David Kurtz

David Kurtz is Managing Editor and Washington Bureau Chief of Talking Points Memo where he oversees the news operations of TPM and its sister sites.

Articles by David

After blocking measures on habeas corpus and Iraq yesterday, Senate Republicans will seek to condemn MoveOn's Petraeus ad today. Sen. Barbara Boxer has proposed an alternative resolution that includes condemnations on other political attack ads, too, including on John Kerry in 2004 and Max Cleland in 2002.

Late Update: No word on whether there is a statue of limitations on congressional condemnation of attack ads.

Later Update: Reid and Levin to vote against GOP resolution and support Boxer alternative.

Senate Republicans killed three major measures via filibuster threats today: habeas corpus for enemy combatants, a House member for DC, and the Webb Amendment on troop rotations. It is part of an unprecedented use of the filibuster by Senate Republicans in the 110th Congress. I don't use "unprecedented" lightly. McClatchy ran the numbers, as we noted back in July (thanks to Kevin Drum for the reminder). At that time, Republicans were on pace this term to nearly triple the previous record high for the use the filibuster in the modern era. It's worth taking a look.

Following the vote on the Webb Amendment, Sen. John McCain took to the floor and praised the high level of debate in the Senate over the measure. Perhaps he missed the speech by RNC Chairman and Florida Sen. Mel Martinez: "I think we would demean their service if we were to say to them that there had to be a parity between the time in service out of the country and the time at home."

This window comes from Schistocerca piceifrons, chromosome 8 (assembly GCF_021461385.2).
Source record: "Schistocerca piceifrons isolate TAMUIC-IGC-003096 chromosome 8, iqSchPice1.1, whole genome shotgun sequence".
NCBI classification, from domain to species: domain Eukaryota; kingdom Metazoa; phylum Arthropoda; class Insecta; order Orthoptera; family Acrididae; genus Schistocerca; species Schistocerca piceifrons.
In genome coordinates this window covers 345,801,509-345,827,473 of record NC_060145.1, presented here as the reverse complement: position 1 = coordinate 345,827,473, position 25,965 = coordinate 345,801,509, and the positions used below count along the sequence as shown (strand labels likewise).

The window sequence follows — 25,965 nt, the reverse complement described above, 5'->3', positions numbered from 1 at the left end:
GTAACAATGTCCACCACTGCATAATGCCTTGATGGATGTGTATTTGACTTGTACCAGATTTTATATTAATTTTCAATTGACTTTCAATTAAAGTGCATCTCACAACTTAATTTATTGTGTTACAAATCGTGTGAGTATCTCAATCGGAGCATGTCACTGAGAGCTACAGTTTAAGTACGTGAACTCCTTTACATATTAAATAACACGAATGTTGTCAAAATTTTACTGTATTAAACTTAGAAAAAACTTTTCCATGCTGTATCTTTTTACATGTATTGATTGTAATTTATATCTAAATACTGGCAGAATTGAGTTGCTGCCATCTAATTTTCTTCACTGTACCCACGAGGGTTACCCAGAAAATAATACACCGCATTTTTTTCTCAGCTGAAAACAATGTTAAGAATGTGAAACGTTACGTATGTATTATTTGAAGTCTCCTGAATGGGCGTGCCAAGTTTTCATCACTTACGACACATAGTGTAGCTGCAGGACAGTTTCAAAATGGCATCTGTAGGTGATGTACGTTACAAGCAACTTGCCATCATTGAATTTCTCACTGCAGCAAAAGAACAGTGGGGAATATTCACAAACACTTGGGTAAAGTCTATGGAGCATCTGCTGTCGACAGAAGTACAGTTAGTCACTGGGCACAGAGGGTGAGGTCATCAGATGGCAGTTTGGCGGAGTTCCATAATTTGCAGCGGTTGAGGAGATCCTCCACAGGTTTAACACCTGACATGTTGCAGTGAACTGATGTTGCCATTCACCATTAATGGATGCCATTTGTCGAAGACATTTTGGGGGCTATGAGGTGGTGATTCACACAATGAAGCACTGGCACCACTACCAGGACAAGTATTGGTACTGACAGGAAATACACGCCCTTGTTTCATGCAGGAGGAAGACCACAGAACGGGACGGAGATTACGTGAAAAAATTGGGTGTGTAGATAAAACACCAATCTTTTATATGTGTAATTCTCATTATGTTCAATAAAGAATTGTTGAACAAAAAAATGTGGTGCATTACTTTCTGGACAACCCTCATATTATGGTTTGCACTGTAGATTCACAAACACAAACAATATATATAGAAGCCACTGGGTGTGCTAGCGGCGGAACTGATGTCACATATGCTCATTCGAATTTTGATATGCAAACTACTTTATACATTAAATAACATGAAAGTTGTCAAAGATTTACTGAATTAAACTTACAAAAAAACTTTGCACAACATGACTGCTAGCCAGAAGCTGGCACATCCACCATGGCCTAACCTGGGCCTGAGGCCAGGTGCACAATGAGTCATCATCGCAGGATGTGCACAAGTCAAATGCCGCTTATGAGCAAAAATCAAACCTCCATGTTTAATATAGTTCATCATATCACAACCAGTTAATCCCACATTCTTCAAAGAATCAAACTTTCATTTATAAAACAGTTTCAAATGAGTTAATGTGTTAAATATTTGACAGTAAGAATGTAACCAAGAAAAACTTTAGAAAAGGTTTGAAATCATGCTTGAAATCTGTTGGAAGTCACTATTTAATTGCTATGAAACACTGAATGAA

The Senate could only muster 56 votes to cut off debate on the Webb Amendment, the second time Senate Republicans have successfully filibustered the amendment to ease troop rotation schedules.

Late Update: GOP alternative also fails to muster enough votes to overcome filibuster threat.

We have a copy posted of the GOP alternative to Sen. Jim Webb's troop readiness amendment. It is being billed as the "McCain-Graham" amendment. This comes after Sen. McCain announced on the Senate floor that Sen. John Warner would be sponsoring the resolution. We're told that McCain later retracted that remark, but not before Webb reacted strongly to the purported Warner move.

Confused? So are we. Whatever the case, Warner now says he won't support the Webb Amendment, although he had supported it when it first came to a vote over the summer.

The votes on both amendments are scheduled to take place momentarily.